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I know this type of question has been asked before. However, my reason for asking it is gaining insight into what is expected in a 45 min interview when asked to implement graph algorithms. I have never had to give an interview, but have been asked in several interviews, questions pertaining to graphs. Specifically adjacency lists implementations. Several times I have asked the interviewer if they would like me to just implement the algorithm, or if they would prefer the basic structure of the graph too. Most times the response was to provide some level of structure before implementing the algorithm.

Provided the information above, my review request is as follows:

  • Is my implementation of a graph (provided below) sufficient?
  • Would you as a reviewer of the code be appalled provided I wrote it in under 20 min?
  • How would you simplify the code below such that it would be suitable for an interview, and sufficient enough to convey that you could solve problems like depth or breadth first search with it?

namespace graph
{       
  template <typename T>
  struct directed_node
  {
    typedef typename std::list<std::shared_ptr<directed_node<T>>> adjacency_t;

    explicit directed_node(const T &t) :
      m_t(t)
    {}

    void connect(std::shared_ptr<directed_node<T>> node,
      typename adjacency_t::iterator addr)
    {
      auto it = m_adjacents.begin();
      for (it = m_adjacents.begin(); it != m_adjacents.end(); ++it) {
        if (node->m_t == (*it)->m_t) {
          break;
        }
      }

      if (it == m_adjacents.end()) {
        m_adjacents.push_back(node);
        node->m_adjacent_addr = addr;
      }
    }

    T m_t;
    adjacency_t m_adjacents;
    typename adjacency_t::iterator m_adjacent_addr;
  };

  template <typename T>
  struct directed
  {
    typedef typename std::list<std::shared_ptr<directed_node<T>>> adjacency_t;
    adjacency_t m_adjacency_list;

    typename adjacency_t::iterator insert(typename
      std::shared_ptr<directed_node<T>> node)
    {
      auto it = m_adjacency_list.begin();
      for (it = m_adjacency_list.begin(); it != m_adjacency_list.end(); ++it) {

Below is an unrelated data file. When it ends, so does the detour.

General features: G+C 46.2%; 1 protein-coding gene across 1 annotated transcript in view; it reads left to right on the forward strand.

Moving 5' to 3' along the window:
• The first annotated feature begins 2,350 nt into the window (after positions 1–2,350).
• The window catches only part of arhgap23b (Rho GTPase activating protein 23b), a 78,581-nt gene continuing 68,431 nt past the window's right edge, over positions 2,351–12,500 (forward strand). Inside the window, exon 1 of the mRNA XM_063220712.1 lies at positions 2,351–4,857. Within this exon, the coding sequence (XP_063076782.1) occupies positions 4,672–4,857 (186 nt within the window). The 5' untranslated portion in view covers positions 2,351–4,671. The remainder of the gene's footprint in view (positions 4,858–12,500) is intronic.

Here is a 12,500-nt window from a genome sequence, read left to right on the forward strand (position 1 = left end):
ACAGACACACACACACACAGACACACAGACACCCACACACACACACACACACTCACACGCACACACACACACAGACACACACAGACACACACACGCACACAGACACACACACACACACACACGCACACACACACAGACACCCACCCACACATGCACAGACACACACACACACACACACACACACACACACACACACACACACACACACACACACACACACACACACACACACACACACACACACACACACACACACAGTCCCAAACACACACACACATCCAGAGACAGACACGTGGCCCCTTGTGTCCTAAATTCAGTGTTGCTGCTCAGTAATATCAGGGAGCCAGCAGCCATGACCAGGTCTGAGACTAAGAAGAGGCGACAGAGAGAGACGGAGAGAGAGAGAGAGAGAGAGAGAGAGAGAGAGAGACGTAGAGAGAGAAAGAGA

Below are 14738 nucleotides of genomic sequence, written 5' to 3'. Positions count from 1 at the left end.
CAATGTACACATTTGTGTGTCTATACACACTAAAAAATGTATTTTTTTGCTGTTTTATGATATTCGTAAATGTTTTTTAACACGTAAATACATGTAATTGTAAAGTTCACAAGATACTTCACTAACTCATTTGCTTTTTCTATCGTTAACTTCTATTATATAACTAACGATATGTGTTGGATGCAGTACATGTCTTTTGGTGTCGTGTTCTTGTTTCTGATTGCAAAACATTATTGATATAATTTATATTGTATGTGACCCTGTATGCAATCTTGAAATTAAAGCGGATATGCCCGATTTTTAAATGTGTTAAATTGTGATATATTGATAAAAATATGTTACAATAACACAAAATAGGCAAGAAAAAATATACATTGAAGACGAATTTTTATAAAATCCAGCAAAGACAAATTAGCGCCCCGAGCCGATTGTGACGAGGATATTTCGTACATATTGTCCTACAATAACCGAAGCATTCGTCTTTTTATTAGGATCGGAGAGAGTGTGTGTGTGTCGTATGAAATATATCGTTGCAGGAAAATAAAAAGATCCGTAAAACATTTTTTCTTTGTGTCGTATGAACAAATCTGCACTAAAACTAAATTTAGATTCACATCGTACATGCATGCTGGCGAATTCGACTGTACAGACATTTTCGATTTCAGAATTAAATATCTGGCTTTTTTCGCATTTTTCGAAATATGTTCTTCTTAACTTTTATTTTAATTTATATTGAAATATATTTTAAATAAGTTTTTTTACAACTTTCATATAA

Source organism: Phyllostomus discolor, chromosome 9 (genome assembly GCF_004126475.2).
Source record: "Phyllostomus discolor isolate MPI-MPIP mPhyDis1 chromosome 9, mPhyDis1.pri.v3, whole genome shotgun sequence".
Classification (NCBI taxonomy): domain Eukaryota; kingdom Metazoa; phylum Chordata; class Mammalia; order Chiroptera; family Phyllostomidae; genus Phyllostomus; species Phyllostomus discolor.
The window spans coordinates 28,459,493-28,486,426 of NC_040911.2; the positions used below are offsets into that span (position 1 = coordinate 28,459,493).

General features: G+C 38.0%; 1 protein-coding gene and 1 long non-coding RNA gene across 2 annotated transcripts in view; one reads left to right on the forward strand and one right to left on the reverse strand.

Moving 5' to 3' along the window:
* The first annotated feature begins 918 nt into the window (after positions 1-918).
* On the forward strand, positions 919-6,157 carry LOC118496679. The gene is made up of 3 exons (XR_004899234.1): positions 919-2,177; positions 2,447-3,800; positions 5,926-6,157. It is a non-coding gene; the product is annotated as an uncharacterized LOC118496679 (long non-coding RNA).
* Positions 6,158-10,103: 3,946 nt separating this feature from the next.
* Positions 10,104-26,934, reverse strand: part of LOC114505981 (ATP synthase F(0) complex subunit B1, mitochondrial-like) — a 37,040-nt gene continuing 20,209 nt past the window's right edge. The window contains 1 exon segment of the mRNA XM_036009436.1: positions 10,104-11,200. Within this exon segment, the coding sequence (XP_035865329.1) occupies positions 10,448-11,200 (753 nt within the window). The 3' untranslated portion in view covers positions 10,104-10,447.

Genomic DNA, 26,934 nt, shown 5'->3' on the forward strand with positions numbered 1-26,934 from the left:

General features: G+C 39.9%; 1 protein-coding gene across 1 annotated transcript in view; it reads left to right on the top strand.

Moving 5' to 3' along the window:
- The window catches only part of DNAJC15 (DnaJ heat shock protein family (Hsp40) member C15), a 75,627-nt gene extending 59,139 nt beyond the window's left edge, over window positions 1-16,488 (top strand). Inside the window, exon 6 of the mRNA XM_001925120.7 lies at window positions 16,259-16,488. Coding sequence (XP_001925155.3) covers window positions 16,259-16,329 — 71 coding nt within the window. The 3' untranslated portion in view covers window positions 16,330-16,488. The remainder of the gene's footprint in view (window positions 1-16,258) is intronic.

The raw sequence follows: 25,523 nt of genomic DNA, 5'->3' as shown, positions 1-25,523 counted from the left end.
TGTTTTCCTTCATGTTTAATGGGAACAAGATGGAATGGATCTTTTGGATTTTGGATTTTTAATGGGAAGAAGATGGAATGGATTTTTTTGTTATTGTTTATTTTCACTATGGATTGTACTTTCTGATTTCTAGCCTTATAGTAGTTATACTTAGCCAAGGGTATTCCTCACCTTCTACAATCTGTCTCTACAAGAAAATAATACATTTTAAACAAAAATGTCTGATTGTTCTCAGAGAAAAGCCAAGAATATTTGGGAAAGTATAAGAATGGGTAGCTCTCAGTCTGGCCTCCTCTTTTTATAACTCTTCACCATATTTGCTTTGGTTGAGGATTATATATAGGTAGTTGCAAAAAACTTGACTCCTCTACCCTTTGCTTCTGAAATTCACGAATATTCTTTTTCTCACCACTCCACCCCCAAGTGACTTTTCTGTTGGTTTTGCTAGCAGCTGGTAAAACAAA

if ((*it)->m_t == node->m_t) {
          return it;
        }
      }

      return m_adjacency_list.insert(m_adjacency_list.end(), node);
    }
  };

  template <typename T>
  std::shared_ptr<directed<T>> create_directed()
  {
    return std::make_shared<directed<T>>();
  }

  template <typename T>
  std::shared_ptr<directed_node<T>> connect_directed(directed<T> &g,
    const T &from, const T &to)
  {
    std::shared_ptr<graph::directed_node<T>> n1 =
    std::make_shared<graph::directed_node<T>>(from);
    auto it1 = g.insert(n1);
    if (it1 != g.m_adjacency_list.end()) {
      n1 = (*it1);
    }

    std::shared_ptr<graph::directed_node<T>> n2 =
      std::make_shared<graph::directed_node<T>>(to);
    auto it2 = g.insert(n2);
    if (it2 != g.m_adjacency_list.end()) {
      n2 = (*it2);
    }

    n1->connect(n2, it2);

    return n1;
  }
}

int main()
{
  std::shared_ptr<graph::directed<int>> g = graph::create_directed<int>();
  graph::connect_directed(*g, 1, 2);
  return 0;
}
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I'll be honest: if you've completed a task in 20 minutes during an interview, I'll probably forgive a lot. I'd assume you made a lot of assumptions about the compilation environment, and you may or may not have had access to reference materials, and that your code is basically as close to pseudocode as it is to actual code. Anyone who can't at least give you that benefit of the doubt is probably someone you don't want to work for.

Given that, there are a few things I'd recommend working on.

Naming

They say that naming things is one of the hardest things in computer science. (And not just computer science - biology has a hold field of taxonomy that classifies and names things. It's hard work!) Looking at your code, it's not immediately obvious to me what the difference between a directed and a directed_node is. They both declare a list of things they're adjacent to, but one has an m_t member and an iterator.

Also, what is m_t? It looks like you're using m_ to represent member variables. That's not my favorite way of doing things, but it makes sense and is a common way of naming things, so I wouldn't ding you for it. But m_t tells me nothing beyond that it's a member of the struct. Is t in this case just an instance of T? I'd prefer something generic like value or data over t, if that's the case. But if you can clarify with a better name than any of those, all the better.

Information Hiding

It's often a good idea to hide the details of how something works from the code which calls it. That allows you to swap out something with the same interface but a different implementation. Given that, I'm wondering why all your member variables are public in directed_node and directed? You probably don't want code outside of the struct changing those values out from underneath you. So make them protected or private.

Simplify

I don't know if this is possible, but you've used std::shared_ptr<directed_node<T> in several places. Would it be possible to define it as a type? You'd probably have to do it twice - once in directed_node and once in directed, which feels wrong. Maybe it's not worth it. Likewise, you've defined adjacency_t twice but with the same definition (assuming that you use the same type for your directed_node and directed). That feels weird, but maybe it's unavoidable? Certainly, I wouldn't ding you for doing this in only 20 minutes. But in a real project, I'd expect to have a code review where we would figure out some way of simplifying that, if possible.

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